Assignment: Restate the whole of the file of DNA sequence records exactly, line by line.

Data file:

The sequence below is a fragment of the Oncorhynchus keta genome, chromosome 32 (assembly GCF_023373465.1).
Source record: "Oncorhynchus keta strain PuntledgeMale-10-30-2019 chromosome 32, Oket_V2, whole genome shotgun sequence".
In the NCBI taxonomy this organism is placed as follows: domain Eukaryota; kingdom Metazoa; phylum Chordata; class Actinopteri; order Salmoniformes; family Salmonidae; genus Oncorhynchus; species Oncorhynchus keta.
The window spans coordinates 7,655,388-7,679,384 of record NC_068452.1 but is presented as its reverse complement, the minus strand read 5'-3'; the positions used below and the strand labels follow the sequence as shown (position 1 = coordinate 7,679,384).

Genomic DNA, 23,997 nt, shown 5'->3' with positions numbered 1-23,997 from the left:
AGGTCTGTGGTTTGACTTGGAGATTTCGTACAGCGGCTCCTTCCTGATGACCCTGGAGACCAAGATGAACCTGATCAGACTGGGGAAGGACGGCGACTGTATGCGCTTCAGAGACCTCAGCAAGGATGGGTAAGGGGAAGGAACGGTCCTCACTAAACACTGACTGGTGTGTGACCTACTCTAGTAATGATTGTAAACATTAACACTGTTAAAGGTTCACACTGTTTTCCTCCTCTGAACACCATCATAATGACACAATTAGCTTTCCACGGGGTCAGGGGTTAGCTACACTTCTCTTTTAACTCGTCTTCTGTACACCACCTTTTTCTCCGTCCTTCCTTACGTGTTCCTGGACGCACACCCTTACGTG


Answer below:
The sequence below is a fragment of the Oncorhynchus keta genome, chromosome 32 (assembly GCF_023373465.1).
Source record: "Oncorhynchus keta strain PuntledgeMale-10-30-2019 chromosome 32, Oket_V2, whole genome shotgun sequence".
In the NCBI taxonomy this organism is placed as follows: domain Eukaryota; kingdom Metazoa; phylum Chordata; class Actinopteri; order Salmoniformes; family Salmonidae; genus Oncorhynchus; species Oncorhynchus keta.
The window spans coordinates 7,655,388-7,679,384 of record NC_068452.1 but is presented as its reverse complement, the minus strand read 5'-3'; the positions used below and the strand labels follow the sequence as shown (position 1 = coordinate 7,679,384).

Genomic DNA, 23,997 nt, shown 5'->3' with positions numbered 1-23,997 from the left:
AGGTCTGTGGTTTGACTTGGAGATTTCGTACAGCGGCTCCTTCCTGATGACCCTGGAGACCAAGATGAACCTGATCAGACTGGGGAAGGACGGCGACTGTATGCGCTTCAGAGACCTCAGCAAGGATGGGTAAGGGGAAGGAACGGTCCTCACTAAACACTGACTGGTGTGTGACCTACTCTAGTAATGATTGTAAACATTAACACTGTTAAAGGTTCACACTGTTTTCCTCCTCTGAACACCATCATAATGACACAATTAGCTTTCCACGGGGTCAGGGGTTAGCTACACTTCTCTTTTAACTCGTCTTCTGTACACCACCTTTTTCTCCGTCCTTCCTTACGTGTTCCTGGACGCACACCCTTACGTG